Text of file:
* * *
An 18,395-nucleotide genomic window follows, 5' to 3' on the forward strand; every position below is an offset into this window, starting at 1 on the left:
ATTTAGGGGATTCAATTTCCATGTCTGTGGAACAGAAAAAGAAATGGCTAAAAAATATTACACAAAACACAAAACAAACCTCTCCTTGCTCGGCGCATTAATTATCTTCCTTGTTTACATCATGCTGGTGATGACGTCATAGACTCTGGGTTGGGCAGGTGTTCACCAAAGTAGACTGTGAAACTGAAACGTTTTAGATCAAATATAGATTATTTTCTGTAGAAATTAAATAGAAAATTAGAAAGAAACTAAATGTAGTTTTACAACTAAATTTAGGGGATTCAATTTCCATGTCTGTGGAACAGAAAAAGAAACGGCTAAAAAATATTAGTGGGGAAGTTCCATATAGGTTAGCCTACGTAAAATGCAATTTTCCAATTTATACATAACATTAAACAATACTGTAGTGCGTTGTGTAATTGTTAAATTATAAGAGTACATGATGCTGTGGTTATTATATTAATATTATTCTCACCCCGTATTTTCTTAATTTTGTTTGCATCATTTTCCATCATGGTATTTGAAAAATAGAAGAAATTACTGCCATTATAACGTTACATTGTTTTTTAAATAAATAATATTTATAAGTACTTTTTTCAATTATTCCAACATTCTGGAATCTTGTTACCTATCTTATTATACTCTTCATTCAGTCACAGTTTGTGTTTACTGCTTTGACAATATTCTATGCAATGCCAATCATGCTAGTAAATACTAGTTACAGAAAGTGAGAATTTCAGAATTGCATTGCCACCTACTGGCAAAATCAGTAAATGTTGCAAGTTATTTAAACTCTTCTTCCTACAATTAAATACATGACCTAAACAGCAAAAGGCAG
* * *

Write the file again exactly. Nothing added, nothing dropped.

An 18,395-nucleotide genomic window follows, 5' to 3' on the forward strand; every position below is an offset into this window, starting at 1 on the left:
ATTTAGGGGATTCAATTTCCATGTCTGTGGAACAGAAAAAGAAATGGCTAAAAAATATTACACAAAACACAAAACAAACCTCTCCTTGCTCGGCGCATTAATTATCTTCCTTGTTTACATCATGCTGGTGATGACGTCATAGACTCTGGGTTGGGCAGGTGTTCACCAAAGTAGACTGTGAAACTGAAACGTTTTAGATCAAATATAGATTATTTTCTGTAGAAATTAAATAGAAAATTAGAAAGAAACTAAATGTAGTTTTACAACTAAATTTAGGGGATTCAATTTCCATGTCTGTGGAACAGAAAAAGAAACGGCTAAAAAATATTAGTGGGGAAGTTCCATATAGGTTAGCCTACGTAAAATGCAATTTTCCAATTTATACATAACATTAAACAATACTGTAGTGCGTTGTGTAATTGTTAAATTATAAGAGTACATGATGCTGTGGTTATTATATTAATATTATTCTCACCCCGTATTTTCTTAATTTTGTTTGCATCATTTTCCATCATGGTATTTGAAAAATAGAAGAAATTACTGCCATTATAACGTTACATTGTTTTTTAAATAAATAATATTTATAAGTACTTTTTTCAATTATTCCAACATTCTGGAATCTTGTTACCTATCTTATTATACTCTTCATTCAGTCACAGTTTGTGTTTACTGCTTTGACAATATTCTATGCAATGCCAATCATGCTAGTAAATACTAGTTACAGAAAGTGAGAATTTCAGAATTGCATTGCCACCTACTGGCAAAATCAGTAAATGTTGCAAGTTATTTAAACTCTTCTTCCTACAATTAAATACATGACCTAAACAGCAAAAGGCAG